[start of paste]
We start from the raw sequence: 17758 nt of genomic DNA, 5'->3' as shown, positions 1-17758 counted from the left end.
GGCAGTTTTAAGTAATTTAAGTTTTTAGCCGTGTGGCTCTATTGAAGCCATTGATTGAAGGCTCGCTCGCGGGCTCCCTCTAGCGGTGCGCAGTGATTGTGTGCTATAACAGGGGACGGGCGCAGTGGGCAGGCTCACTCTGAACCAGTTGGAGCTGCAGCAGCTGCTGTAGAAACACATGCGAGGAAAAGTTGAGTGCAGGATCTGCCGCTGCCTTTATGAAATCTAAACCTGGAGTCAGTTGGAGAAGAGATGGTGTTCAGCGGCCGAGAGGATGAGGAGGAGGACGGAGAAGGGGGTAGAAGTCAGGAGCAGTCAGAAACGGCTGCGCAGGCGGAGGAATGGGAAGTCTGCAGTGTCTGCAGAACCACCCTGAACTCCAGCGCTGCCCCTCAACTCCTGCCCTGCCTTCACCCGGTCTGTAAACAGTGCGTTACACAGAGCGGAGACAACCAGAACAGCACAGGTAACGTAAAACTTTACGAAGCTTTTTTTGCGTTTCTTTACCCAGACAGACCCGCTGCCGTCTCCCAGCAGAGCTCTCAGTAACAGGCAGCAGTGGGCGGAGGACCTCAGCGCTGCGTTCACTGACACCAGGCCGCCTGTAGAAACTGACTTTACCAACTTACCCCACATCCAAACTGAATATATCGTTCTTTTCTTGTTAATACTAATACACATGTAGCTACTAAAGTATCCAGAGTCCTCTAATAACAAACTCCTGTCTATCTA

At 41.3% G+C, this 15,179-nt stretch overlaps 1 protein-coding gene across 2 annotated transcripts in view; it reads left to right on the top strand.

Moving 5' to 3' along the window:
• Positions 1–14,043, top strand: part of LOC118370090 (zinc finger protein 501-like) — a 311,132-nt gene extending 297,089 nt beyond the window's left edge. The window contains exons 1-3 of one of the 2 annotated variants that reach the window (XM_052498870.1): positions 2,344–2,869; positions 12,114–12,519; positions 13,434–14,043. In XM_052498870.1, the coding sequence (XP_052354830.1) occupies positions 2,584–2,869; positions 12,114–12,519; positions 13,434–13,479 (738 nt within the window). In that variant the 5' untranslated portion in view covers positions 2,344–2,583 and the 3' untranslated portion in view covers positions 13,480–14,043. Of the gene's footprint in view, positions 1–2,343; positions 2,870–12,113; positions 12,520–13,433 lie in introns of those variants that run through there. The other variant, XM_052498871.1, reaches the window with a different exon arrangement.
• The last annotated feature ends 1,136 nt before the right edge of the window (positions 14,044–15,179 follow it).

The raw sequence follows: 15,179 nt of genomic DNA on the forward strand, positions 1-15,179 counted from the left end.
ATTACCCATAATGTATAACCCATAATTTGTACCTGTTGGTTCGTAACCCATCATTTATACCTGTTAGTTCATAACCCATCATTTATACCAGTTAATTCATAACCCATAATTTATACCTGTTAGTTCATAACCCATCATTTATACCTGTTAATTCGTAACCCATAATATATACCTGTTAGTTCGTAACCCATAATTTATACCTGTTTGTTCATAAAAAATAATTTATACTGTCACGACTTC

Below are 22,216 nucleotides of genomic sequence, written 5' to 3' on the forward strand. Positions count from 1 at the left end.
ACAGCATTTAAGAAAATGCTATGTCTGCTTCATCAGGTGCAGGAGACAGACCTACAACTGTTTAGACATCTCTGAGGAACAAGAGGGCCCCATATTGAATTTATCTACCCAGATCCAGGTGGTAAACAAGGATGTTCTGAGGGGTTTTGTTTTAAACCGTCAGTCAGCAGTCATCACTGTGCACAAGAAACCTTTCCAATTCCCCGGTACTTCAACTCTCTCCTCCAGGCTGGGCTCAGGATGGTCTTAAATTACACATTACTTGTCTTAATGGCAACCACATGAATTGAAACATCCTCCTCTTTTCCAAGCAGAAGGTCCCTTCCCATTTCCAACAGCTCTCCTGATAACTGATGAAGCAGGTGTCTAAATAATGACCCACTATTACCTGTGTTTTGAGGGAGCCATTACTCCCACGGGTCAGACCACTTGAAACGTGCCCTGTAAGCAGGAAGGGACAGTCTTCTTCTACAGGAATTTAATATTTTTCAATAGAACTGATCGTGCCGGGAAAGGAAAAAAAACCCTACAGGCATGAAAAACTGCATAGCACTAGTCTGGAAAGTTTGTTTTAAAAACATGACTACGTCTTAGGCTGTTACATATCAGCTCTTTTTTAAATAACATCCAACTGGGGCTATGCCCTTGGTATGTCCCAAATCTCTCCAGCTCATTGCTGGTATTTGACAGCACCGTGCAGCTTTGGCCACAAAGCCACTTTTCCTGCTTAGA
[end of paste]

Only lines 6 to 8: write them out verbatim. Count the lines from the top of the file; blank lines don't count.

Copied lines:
• The last annotated feature ends 1,136 nt before the right edge of the window (positions 14,044–15,179 follow it).

The raw sequence follows: 15,179 nt of genomic DNA on the forward strand, positions 1-15,179 counted from the left end.
ATTACCCATAATGTATAACCCATAATTTGTACCTGTTGGTTCGTAACCCATCATTTATACCTGTTAGTTCATAACCCATCATTTATACCAGTTAATTCATAACCCATAATTTATACCTGTTAGTTCATAACCCATCATTTATACCTGTTAATTCGTAACCCATAATATATACCTGTTAGTTCGTAACCCATAATTTATACCTGTTTGTTCATAAAAAATAATTTATACTGTCACGACTTC